The raw materials of masonry mortar mainly are cementitious materials, aggregates, admixtures and additives.
- Cementitious Materials
Cement is the main cementitious material of masonry mortar. Currently the most commonly used are ordinary Portland cement, slag cement and etc., but slag cement is easy for bleeding, it should be kept in mind during use. Since mortar has not very high requirements for the strength grade, in order to save materials and use resources rationally, we should try to select low-strength-grade cement and masonry cement in the preparation of masonry mortar. For cement mortar, the strength grade of cement should not be greater than Grade 32.5; for cement-mixed mortar, due to the addition of lime putty and other admixtures, the strength grade of cement can be appropriately increased, but should not be greater than Grade 42.5. If mortar is of industrialized production, then it is recommended to use #4.25 cement, and then mix with fly ash and other admixture, preparing mortar of various strength grades.
- Fine Aggregates
For the sand used in masonry mortar, it is appropriate to select medium-sized sand, sieved and without containing grass roots or other sundries. Since the mortar prepared with medium-sized sand can both meet the requirements of workability and save cement, priority should be given to this choice.
The silt content in sand has a certain effect on its properties. If the silt content is too large, it will not only increase the amount of cement, but also increase the mortar contraction, reduce the bond strength and affect the masonry quality. Therefore, in order to ensure the mortar quality, there should be restrictions on the silt content in sand. For the cement mortar and cement composite mortar with the strength grade no less than M5, the silt content in sand should not exceed 5%; while for the cement composite mortar with the strength grade less than M5, the silt content in sand should not exceed 10%.
Natural sand is non-renewable resource. With its increasing scarcity, researches and applications of manufactured mortar have been increasing. The content of aggregate micro fines (AMF) in manufactured sand is relatively high, which can improve the workability of mortar, but will decrease the strength somewhat. When manufactured mortar is used, restrictions on the silt content can be appropriately relaxed, but since its particle shapes and surface conditions are different from those of natural sand, it should be adjusted in the design of mix proportion.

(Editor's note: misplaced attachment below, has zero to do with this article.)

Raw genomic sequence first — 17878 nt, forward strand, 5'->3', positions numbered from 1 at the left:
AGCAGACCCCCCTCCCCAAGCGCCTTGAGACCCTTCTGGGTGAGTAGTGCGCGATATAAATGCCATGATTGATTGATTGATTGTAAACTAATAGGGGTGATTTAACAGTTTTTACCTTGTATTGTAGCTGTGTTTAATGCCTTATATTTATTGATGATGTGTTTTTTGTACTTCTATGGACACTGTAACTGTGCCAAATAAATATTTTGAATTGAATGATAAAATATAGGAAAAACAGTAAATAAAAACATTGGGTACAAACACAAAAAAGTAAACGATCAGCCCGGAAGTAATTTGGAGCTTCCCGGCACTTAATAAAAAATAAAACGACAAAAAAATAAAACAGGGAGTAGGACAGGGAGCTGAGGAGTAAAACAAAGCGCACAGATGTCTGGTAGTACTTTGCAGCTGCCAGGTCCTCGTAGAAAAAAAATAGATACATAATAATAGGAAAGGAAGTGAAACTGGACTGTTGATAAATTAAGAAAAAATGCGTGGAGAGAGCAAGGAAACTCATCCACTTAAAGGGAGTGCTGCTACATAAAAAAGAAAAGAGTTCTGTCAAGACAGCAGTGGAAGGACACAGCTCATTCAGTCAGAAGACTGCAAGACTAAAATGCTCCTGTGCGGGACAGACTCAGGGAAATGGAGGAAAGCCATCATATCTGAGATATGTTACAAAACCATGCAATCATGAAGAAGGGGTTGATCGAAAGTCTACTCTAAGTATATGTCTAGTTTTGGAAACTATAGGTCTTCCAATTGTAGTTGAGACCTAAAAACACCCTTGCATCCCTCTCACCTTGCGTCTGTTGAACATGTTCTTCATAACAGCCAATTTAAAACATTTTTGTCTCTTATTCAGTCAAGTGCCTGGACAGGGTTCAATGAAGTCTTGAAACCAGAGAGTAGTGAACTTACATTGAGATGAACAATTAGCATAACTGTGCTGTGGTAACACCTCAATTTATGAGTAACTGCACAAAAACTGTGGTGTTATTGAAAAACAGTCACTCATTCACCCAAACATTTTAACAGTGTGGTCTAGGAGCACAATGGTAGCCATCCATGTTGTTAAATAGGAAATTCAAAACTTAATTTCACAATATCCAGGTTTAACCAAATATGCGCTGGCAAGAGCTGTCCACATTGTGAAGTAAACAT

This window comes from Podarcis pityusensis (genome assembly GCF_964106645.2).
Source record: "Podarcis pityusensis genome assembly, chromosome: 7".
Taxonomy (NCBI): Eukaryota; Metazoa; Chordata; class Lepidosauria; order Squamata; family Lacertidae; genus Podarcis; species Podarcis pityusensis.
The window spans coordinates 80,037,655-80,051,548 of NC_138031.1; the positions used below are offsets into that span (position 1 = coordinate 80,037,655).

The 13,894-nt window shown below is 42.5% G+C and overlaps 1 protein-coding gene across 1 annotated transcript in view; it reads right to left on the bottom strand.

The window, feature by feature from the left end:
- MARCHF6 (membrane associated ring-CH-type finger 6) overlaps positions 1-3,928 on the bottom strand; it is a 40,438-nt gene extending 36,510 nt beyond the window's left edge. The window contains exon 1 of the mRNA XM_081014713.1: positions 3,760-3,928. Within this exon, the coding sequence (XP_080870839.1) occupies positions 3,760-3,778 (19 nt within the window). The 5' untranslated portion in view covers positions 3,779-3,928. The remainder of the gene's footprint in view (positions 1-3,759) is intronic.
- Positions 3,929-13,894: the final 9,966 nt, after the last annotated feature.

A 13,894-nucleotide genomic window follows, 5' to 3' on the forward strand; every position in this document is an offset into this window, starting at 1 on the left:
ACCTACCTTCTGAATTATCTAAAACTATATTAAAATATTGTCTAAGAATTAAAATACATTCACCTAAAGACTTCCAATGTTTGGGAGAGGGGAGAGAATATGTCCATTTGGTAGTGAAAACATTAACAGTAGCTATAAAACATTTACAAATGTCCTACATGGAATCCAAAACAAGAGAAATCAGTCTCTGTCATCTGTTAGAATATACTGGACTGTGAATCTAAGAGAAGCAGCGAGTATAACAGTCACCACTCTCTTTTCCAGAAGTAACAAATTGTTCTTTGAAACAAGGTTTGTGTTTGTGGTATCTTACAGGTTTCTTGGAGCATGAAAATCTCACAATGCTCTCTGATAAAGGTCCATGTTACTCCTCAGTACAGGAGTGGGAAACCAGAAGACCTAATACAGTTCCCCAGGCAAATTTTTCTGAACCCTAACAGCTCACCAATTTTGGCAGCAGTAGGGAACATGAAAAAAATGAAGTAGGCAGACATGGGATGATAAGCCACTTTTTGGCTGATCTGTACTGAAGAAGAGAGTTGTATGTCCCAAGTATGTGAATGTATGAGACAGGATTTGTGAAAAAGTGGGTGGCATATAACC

Masonry mortar can also adopt light weight aggregates, such as expanded perlite and crushed polystyrene particles, to produce thermal insulation masonry mortar and reduce the heat bridge effects of mortar joints.
Admixtures are inorganic materials added to improve the workability of mortar, such as lime putty, clay puddle, calcium carbide sludge, finely ground quicklime powder, fly ash and zeolite powder. In order to ensure the quality of mortar, quick lime should slake into the lime paste before use. When quick lime in lumps slakes into the lime paste, the mesh with a pore size not greater than 3mm X 3mm should be adopted for filtering, and the curing time shall not be less than 7d; the curing time shall not be less than 2d in order to ensure that lime can be fully slaked. To ensure the quality of lime paste, measures should be taken to prevent drying, freezing and pollution, etc. Do not use the dehydrated hardened lime, as it not only has no plasticizing effect, but also affects the mortar strength. In addition, hydrated lime powder should not be directly used in masonry mortar, as it is insufficiently slaked lime, coarser in particle, and plays no roles in improving the workability of mortar.
The addition of fly ash into mortar can improve its workability, enhance the durability and can also reduce the cost. According to the levels of mortar strength, fly ash of grade Ⅰ or Ⅱ is selected.
The addition of zeolite powder into mortar can improve its workability, operability, improve the water retention, increase the mortar strength and save cement. According to the levels of mortar strength, zeolite powder of grade Ⅰ or Ⅱ is selected.
In order to improve the workability of cement mortar, water-retaining thickening materials(Hydroxypropyl Methyl Cellulose, Re-dispersible powder) and organic plasticizers are often added into masonry mortar. The organic plasticizer plays an air-entraining role and has a certain effect on the mechanical properties of masonry. Its failure load of masonry is lower than that of cement-lime composite mortar, thus requiring it to have the type inspection report on the masonry mortar of its products issued by statutory testing institutions.